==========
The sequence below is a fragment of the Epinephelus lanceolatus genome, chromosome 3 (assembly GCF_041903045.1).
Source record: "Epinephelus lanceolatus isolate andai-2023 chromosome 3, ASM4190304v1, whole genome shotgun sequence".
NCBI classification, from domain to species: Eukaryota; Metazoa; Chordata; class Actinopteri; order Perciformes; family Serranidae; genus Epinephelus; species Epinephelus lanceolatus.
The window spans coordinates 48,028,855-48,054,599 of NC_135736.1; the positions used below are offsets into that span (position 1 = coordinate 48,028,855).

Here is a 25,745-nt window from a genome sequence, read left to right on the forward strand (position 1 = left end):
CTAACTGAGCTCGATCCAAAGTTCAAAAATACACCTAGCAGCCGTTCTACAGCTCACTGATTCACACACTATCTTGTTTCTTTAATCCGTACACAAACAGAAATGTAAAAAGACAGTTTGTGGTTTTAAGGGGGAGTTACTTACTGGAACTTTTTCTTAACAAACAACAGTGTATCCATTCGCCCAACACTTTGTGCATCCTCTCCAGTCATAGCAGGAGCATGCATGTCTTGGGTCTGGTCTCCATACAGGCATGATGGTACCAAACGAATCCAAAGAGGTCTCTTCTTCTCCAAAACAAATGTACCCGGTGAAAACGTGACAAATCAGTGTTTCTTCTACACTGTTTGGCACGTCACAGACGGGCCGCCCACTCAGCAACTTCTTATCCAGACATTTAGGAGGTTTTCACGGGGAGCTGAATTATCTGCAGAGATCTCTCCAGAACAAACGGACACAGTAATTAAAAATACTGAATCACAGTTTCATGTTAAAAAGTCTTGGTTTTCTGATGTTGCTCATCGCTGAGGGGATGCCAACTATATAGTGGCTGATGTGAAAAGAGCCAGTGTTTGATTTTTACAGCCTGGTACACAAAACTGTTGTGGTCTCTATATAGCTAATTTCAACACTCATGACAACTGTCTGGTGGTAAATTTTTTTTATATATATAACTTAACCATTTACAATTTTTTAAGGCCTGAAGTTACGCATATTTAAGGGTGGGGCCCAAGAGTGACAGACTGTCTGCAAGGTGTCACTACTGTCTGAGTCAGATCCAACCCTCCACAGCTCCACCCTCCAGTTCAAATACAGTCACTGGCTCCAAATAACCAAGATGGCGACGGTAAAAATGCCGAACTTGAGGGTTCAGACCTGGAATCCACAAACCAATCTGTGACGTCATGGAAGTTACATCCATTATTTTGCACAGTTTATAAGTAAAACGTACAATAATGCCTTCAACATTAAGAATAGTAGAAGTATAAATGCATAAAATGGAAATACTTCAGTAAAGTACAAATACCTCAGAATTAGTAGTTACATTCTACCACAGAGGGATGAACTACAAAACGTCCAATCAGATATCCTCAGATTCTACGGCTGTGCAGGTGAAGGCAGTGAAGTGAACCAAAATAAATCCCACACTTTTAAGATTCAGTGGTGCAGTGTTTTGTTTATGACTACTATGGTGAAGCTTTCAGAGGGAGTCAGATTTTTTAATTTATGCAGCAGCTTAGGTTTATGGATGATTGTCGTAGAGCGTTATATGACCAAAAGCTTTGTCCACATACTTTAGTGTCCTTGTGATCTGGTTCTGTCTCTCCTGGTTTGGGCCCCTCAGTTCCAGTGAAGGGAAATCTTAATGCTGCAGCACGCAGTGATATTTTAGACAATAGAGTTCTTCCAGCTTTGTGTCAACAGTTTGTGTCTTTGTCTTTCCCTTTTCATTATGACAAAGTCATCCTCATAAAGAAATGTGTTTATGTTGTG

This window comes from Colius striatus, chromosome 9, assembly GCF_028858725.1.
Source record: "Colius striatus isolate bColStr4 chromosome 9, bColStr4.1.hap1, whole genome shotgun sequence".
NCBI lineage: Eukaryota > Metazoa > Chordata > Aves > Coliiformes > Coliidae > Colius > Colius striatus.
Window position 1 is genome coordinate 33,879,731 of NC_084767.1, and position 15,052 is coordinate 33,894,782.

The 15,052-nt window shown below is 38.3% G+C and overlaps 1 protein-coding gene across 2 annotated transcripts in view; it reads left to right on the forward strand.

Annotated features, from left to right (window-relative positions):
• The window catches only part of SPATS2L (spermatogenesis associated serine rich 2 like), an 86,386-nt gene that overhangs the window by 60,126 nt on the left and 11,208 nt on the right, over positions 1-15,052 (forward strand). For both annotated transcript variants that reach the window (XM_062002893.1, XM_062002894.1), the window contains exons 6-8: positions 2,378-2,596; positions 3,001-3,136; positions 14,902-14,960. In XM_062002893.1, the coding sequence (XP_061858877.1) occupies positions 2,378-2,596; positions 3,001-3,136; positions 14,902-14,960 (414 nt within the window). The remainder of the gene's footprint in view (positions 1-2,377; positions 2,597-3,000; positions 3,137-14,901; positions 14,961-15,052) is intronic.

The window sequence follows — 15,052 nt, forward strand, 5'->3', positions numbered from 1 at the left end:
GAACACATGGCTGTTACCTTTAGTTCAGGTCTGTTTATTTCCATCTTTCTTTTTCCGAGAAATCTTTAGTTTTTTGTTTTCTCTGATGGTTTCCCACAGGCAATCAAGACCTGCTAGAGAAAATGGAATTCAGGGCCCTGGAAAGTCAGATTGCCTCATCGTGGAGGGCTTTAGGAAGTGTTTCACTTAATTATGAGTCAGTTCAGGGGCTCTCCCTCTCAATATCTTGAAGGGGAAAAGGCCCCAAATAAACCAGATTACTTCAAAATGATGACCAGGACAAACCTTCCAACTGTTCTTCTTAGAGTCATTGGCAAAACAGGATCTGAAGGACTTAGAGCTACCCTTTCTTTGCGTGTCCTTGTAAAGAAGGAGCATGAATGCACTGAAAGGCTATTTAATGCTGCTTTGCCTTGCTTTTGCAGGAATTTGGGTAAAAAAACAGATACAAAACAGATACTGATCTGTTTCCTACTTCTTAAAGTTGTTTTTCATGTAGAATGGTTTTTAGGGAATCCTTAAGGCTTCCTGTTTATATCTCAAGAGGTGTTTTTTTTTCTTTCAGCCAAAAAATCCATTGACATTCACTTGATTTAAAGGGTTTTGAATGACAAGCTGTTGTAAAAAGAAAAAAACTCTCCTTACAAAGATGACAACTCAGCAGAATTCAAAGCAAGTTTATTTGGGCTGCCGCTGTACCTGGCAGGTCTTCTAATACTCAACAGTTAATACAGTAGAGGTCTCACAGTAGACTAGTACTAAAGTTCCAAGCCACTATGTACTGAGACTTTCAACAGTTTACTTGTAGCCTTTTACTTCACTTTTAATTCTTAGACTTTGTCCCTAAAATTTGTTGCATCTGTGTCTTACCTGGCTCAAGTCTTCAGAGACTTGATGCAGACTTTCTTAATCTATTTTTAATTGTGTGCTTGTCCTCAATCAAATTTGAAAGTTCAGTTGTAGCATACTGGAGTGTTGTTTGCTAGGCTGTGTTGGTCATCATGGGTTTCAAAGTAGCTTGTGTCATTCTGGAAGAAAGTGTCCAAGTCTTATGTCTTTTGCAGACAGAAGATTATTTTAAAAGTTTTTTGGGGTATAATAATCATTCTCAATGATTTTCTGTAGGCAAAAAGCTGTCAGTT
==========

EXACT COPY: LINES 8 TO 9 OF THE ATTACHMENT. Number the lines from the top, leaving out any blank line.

Source record: "Colius striatus isolate bColStr4 chromosome 9, bColStr4.1.hap1, whole genome shotgun sequence".
NCBI lineage: Eukaryota > Metazoa > Chordata > Aves > Coliiformes > Coliidae > Colius > Colius striatus.